Judgment Too Important to be Left to the Accountants

This post is from Peter J. Wallison of American Enterprise Institute.

The Financial Times recently published the following op-ed piece of mine, entitled Judgment Too Important to be Left to the Accountants.

Two serious asset bubbles–the dotcom explosion of the late 1990s and the recent dizzying ascension in housing prices–have developed in the US economy within the past decade.

Given their damaging consequences, it is time to look for causes. One area that merits attention is fair value accounting, which was adopted as policy by the accounting profession in the 1990s.

This accounting convention requires financial intermediaries to carry their assets at market values, even if those assets are not being held for trading purposes.

When the dotcoms were in vogue, the assets of securities firms and other equity intermediaries were inflated, just as, more recently, rising housing values made banks and other mortgage lenders look flush. Inflated balance sheets and income statements supported more borrowing and more leverage; suddenly, the markets were awash in liquidity and risk premiums fell to unprecedented levels. It could be argued, then, that fair value accounting was the hothouse in which these bubbles bloomed; when prices are rising this system seems both to stimulate and ride the wave of irrational exuberance.

But matters look much less agreeable when the same asset values are falling. Then, the process works in reverse, and the spiral points downwards.

As assets fall in value, leverage rises, creditors and counterparties demand more collateral coverage, and companies must sell assets that they can no longer finance. Forced asset sales drive down prices, causing further write downs of assets under fair value principles–even for those who are not selling. And so it goes on. The downward spiral is continuing as this is written, and where it stops nobody knows.

Fair value accounting also has a one-size-fits-all quality that mimics the inflexibility of over-regulation. Valuing assets with reference to the market seems reasonable for firms that earn their profits from, say, buying and selling securities. In that case, what the market will pay for the firm’s assets and liabilities at any given time may be a good way to assess its overall value. But what about intermediaries such as commercial banks, which are generally in the business of profiting from cash flows? Does it make any difference to an investor in a bank–an investor who is looking to the bank’s success in corralling cash flows–that the market value of the assets that produce these flows may vary?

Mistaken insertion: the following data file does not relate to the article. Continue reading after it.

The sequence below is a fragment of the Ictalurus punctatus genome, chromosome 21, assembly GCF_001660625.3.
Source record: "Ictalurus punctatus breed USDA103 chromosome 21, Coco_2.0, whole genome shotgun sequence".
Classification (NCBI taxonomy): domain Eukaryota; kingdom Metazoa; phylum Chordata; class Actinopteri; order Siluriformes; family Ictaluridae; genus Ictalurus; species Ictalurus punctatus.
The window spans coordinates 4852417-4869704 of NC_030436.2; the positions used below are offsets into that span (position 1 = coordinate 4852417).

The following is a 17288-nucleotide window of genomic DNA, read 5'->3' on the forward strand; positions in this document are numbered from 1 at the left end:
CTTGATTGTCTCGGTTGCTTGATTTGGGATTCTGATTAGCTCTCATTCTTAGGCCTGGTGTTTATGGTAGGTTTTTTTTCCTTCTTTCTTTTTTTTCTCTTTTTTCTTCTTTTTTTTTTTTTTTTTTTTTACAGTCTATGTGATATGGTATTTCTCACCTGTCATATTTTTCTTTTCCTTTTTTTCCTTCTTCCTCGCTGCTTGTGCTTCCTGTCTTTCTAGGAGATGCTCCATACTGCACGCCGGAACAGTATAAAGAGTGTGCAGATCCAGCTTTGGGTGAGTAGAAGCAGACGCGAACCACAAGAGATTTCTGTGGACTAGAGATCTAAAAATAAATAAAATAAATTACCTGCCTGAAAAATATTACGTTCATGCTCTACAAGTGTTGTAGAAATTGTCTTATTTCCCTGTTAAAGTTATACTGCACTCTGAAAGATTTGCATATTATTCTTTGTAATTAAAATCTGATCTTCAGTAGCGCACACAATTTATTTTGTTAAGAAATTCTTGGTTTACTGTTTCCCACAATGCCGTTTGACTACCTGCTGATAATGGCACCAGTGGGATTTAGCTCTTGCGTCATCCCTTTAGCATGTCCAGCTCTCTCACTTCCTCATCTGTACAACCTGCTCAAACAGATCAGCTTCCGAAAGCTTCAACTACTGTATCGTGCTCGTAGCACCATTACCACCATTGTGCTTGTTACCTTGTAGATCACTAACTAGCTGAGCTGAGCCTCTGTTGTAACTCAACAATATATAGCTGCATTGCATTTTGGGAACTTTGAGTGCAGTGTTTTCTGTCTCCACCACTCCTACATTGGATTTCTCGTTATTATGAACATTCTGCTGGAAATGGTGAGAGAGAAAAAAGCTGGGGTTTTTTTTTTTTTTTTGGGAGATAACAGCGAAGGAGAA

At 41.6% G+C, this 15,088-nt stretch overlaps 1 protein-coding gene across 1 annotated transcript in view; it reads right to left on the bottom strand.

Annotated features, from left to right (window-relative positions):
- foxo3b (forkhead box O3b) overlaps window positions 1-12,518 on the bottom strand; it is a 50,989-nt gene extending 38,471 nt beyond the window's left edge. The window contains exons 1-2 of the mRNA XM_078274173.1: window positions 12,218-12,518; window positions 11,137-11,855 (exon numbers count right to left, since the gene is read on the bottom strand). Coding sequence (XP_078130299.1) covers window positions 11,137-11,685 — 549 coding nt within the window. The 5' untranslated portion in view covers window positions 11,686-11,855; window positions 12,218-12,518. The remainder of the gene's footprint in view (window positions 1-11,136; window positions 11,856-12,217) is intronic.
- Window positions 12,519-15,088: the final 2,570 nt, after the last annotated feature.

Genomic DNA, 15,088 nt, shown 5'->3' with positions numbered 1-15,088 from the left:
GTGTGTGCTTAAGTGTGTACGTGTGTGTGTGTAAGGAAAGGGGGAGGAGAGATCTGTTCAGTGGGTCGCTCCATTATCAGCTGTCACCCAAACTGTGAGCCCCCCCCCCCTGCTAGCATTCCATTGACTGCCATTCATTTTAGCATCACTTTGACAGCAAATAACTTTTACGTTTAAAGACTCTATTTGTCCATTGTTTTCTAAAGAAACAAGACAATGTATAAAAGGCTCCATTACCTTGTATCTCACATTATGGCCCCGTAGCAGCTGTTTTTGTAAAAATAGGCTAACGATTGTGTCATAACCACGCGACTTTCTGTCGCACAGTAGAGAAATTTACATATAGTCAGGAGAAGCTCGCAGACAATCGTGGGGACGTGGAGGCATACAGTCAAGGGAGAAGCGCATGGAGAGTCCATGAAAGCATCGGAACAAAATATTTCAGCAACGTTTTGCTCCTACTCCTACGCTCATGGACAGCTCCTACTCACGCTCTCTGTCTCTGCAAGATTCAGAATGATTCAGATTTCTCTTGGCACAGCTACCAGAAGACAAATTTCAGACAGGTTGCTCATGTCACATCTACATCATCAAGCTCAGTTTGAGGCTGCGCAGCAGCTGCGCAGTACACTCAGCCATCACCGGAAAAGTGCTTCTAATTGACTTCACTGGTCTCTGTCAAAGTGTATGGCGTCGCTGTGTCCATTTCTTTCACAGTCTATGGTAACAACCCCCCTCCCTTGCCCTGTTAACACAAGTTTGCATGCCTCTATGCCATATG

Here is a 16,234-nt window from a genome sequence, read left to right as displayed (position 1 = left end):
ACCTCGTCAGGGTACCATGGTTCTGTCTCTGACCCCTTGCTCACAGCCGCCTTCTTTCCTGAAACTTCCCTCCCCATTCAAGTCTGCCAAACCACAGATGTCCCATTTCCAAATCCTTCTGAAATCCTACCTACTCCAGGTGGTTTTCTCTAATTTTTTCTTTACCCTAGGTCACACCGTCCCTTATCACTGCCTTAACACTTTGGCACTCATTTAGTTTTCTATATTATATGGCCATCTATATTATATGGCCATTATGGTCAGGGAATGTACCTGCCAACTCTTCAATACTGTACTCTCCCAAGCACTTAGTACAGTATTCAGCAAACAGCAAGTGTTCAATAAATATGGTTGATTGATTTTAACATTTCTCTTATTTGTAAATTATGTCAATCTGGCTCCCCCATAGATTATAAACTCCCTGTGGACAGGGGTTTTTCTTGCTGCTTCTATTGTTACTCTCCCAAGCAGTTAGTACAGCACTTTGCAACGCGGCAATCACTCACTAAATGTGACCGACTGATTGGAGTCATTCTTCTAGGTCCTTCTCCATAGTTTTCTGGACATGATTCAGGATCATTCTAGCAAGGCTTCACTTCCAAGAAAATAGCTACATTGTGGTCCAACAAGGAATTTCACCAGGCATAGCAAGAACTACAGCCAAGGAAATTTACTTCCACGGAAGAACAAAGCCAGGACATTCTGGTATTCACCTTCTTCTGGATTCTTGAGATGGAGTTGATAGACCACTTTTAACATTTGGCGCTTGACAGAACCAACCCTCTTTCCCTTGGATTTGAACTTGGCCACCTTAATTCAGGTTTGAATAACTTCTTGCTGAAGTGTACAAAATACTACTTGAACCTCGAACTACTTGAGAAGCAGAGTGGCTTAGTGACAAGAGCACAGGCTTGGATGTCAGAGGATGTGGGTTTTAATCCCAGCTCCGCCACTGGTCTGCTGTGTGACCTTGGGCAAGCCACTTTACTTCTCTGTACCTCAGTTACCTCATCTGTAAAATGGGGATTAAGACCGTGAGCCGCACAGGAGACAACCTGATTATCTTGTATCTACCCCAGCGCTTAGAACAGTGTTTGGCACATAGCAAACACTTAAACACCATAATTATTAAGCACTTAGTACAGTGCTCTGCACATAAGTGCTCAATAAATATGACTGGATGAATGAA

Many banks point out that the cash flows on portfolios they have substantially written down are doing just fine. A wooden application of fair value accounting to banks–while it may simplify the work of accountants–seems to do a disservice to bank investors, and even more so bank depositors.

If, as banks claim, fair value accounting is causing commercial banks to appear much weaker than they are in fact, it is creating a financial crisis where a mere slowdown might have been warranted.

Fair value accounting is clearly the reigning orthodoxy among accountants, but is that the right test? Accounting is simply a measurement system. What we want to know determines what and how we measure. Which is more important, the balance sheet or the income statement? Do we want to measure financial strength or earnings per share or cash flows? Is the purpose to inform equity investors or creditors and counterparties? Does one measurement system meet all of these objectives?

Given its impact on institutions and whole economies, common sense suggests that we consider whether one means of measurement is the only one we should be looking at. The world view of accountants at a particular time should not determine the answers to these questions.

It is important to recall the famous remark of Clemenceau that war is too important to be left to the generals.

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  1. Robert Dresser
    Posted Tuesday, May 6, 2008 at 6:06 pm | Permalink